The Rain Man!
THAKUR PRASAD, chief of the Colaba Weather Bureau, is the man who gives Mumbai its daily weather report. His is a 24-hour job, he said. Except during the winter and the summer, when he takes a breather, he told INDIRA RODERICKS.
THAKUR PRASAD, director of the Colaba Weather Bureau, had a genuine grievance. He wanted to get it off his chest before settling down to talk about himself and the south-west monsoon. He complained that for four months in the year, which are the "rain months", he is hounded by every publication in Bombay for weather reports. Reporters call him up early in the morning and late at night, depending on whether they are working for afternoon newspapers or morningers, and ask him for rain forecasts, rainfall figures, temperatures and humidity. He did not mind giving them the information and figures. That was his job. Mr. Prasad wanted to know what happened to these telephone reporters during the rest of the year. "I am forgotten as soon as the rains stop," he said almost sadly.
Which, unfortunately for him, is quite true. Newspapers do serious weather reports only between June and September. "Even if there is no rain, I am asked questions like will the skies be clear and sunny or the seas rough and choppy," he said. And Mr. Prasad can provide all the answers.
He's not some astrologer who with a lot of hocus-focus and humbug predicts rain or shine. As director of the Regional Meteorological Office at Navy Nagar - which is a large and sprawling complex located a little ahead of R. C. Church in Colaba - he is Bombay's reliable weatherman.
The meteorological office building has been in existence since the 1850s, and that makes it a heritage structure. It looks like a weather bureau all right. The complex has satellite dishes on the lawns, radars on the terrace, and measuring units in enclosed places. However, this is a restricted area. And Mr. Prasad is not likely to welcome sightseers unless there on official work.
His own office is on the ground floor near the entrance of the building. Often you won't find him there, he will be next door, looking at weather charts and satellite pictures and plotting the progress of the south-west monsoon. Or in the leafy, wind-blown gardens of the weather bureau measuring the day's rainfall. As director of the place, he lives on the complex itself -- in comfortable quarters at the back of the office building. Which means that if there is an emergency, he can be found around the corner quite literally. "This is not a five-day or six-day job. It is a 24-hour, seven-days-a-week job," he explained. "Never mind if I live nearby, I have to be around all the time, especially during the monsoons." His day begins at 9.30 a.m. but the newspapers start calling him from around 7.45 in the morning, and continue until 8.30 p.m. That's when the last 24 hours' temperatures, rainfall, etc., etc, is released by the Weather Bureau.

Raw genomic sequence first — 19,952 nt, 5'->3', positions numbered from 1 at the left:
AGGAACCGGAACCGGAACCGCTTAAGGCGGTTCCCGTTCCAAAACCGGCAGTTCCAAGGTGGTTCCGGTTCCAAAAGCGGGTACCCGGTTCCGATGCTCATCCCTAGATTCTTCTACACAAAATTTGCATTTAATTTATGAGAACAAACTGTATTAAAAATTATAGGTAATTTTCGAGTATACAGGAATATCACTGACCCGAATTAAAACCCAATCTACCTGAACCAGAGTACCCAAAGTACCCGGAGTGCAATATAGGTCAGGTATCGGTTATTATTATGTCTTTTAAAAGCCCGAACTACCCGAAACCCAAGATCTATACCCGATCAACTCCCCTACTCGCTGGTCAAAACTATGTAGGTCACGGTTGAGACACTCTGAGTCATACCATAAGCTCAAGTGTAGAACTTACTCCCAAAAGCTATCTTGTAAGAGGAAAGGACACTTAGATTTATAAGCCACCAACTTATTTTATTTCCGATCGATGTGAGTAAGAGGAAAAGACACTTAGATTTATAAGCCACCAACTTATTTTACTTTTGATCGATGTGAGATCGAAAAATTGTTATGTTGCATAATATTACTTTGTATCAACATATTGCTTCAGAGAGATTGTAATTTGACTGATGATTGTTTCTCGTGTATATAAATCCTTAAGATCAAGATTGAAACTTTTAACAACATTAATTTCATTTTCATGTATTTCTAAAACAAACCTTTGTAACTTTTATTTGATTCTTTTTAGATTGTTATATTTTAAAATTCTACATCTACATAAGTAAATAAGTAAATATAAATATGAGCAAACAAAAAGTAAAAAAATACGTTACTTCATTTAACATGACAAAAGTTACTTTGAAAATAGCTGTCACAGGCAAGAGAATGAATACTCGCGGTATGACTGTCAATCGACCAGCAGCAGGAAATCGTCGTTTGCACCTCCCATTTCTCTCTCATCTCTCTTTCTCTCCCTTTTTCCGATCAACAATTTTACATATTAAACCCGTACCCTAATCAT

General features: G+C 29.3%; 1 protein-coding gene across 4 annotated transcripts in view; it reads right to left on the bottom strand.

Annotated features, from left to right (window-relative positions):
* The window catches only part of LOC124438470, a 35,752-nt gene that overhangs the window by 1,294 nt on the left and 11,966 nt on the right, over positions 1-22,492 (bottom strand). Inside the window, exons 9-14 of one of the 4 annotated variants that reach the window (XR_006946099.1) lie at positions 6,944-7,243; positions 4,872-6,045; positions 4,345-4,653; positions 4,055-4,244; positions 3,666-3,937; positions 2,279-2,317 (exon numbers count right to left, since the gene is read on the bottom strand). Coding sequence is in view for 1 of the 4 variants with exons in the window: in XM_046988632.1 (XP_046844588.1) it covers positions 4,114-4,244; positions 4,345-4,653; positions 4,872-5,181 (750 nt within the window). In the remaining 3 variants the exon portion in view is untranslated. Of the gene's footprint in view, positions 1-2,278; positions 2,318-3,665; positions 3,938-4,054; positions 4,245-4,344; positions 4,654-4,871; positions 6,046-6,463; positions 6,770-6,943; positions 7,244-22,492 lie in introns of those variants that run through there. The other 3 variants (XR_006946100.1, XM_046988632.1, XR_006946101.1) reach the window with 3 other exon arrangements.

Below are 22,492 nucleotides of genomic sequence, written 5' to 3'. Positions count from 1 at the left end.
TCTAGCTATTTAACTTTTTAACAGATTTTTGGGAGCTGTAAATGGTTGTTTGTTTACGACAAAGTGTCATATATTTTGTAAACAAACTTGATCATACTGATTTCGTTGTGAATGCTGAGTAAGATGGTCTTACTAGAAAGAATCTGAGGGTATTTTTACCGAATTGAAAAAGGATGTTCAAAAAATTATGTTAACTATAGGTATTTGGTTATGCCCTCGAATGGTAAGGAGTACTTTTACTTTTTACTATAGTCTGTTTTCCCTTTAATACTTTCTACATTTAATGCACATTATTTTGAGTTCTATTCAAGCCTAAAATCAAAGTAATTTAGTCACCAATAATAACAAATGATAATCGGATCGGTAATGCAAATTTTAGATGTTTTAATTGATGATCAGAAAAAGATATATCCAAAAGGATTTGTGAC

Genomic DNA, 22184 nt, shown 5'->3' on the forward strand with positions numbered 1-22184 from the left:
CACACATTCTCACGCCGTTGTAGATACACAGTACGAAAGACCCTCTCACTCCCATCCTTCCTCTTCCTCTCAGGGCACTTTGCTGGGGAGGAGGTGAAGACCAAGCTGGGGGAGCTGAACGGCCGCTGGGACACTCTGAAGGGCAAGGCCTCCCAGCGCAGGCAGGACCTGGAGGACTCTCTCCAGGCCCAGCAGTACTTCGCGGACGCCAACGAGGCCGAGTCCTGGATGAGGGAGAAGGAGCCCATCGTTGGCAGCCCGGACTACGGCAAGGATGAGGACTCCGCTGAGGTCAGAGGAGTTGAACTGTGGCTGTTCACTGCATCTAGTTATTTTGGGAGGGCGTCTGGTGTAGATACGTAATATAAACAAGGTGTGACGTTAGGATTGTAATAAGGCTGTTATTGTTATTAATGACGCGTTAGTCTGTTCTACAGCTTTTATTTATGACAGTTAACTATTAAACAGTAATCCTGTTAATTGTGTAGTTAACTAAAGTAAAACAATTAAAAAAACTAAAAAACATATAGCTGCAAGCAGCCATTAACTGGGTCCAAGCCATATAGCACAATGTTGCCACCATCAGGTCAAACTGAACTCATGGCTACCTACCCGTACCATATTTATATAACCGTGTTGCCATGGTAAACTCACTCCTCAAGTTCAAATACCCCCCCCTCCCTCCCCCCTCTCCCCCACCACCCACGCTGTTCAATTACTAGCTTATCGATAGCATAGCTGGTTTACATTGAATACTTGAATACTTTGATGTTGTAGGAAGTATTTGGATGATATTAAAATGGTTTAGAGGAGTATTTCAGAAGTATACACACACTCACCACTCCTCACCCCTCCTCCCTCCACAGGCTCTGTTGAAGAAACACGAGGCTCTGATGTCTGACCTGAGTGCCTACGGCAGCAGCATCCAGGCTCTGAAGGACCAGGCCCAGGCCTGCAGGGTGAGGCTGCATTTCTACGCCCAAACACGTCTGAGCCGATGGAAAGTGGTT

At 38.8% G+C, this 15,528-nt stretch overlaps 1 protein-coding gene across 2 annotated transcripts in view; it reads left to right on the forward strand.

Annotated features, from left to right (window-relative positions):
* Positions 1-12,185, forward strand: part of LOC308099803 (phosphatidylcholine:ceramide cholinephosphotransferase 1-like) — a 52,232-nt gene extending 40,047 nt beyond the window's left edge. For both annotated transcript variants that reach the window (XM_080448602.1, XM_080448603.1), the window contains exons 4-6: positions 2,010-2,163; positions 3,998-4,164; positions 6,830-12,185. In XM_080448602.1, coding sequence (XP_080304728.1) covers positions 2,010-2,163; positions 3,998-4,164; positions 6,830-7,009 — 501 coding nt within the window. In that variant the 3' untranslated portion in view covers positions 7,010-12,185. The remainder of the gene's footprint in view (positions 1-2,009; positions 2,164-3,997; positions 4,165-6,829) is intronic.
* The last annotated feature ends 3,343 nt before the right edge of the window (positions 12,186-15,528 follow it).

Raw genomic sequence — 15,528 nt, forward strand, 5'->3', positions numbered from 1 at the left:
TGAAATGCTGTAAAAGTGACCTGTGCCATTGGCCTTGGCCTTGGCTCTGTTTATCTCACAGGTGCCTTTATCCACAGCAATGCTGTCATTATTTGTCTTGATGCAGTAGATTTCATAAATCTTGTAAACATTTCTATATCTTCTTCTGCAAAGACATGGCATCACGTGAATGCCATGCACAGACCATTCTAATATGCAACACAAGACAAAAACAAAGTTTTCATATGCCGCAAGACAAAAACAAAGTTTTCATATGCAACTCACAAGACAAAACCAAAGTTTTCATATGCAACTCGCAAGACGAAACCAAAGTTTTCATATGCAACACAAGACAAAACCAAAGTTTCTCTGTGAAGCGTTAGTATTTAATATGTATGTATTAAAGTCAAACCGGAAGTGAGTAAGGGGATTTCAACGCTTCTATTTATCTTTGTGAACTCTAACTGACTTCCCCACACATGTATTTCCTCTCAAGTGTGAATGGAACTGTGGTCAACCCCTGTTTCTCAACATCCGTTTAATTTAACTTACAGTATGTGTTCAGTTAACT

Unlike in other offices, here no review meetings are held. Once Mr. Prasad gets to the office, he takes stock of the situation, and studies the weather pattern in the city and the state during the night. A section of the staff at the office are on a constant 24-hour duty -- monitoring the satellite pictures and measuring the rainfall. "During the mornings, I get a lot of telephone calls from newspapers and citizens enquiring about the weather. Citizens have the option of calling 1717 - the Interactive Voice Response System (IVRS) which gives the caller an update of the weather," he said.
Sometimes if there is an emergency, like a cyclonic storm is approaching, then the state government and the municipal corporation are informed. They in turn will relay the news to All India Radio, Doordarshan, the FM Radio Channels as well as the rest of the television networks. But these are rare events, as the city has for many years not experienced a cyclonic storm.
If his schedule is not too busy, he goes back home for lunch, that's between 1.30 p.m to 2 p.m. After that it's back to the office until 6 p.m. when it officially shuts. Although Mr. Prasad leaves too, he returns to the office at 8 p.m. and stays there until 9 p.m. "During the day we get two main weather reports. One at 8.30 a.m. and the other at 7.30 p.m. Though weather updates are continuously coming in, these are when the two major reports are filed."
Periodically, maps signifying rainfall around the state are designed and filed. "Various colour codes are used to indicate normal, excess, deficit or scarce rainfall. With the assistance of these maps we are able to denote the kind of monsoon we are experiencing."
The main office of the meteorological department is in Delhi. Then there are regional offices in the three metros - Mumbai, Kolkata and Chennai, as well as offices in Nagpur and Guwahati. And a Deputy Director General of Meteorology oversees the functioning of all of them.
Although Mr. Prasad has been appointed Director a few years ago, he has been working at the meteorological office since 1994 in various departments. Ask him if he is happy with his job and he says, "Of course I am. But it's not my job which is important, but the service that this department renders. We give more prominence to the department, not to the individuals who run it."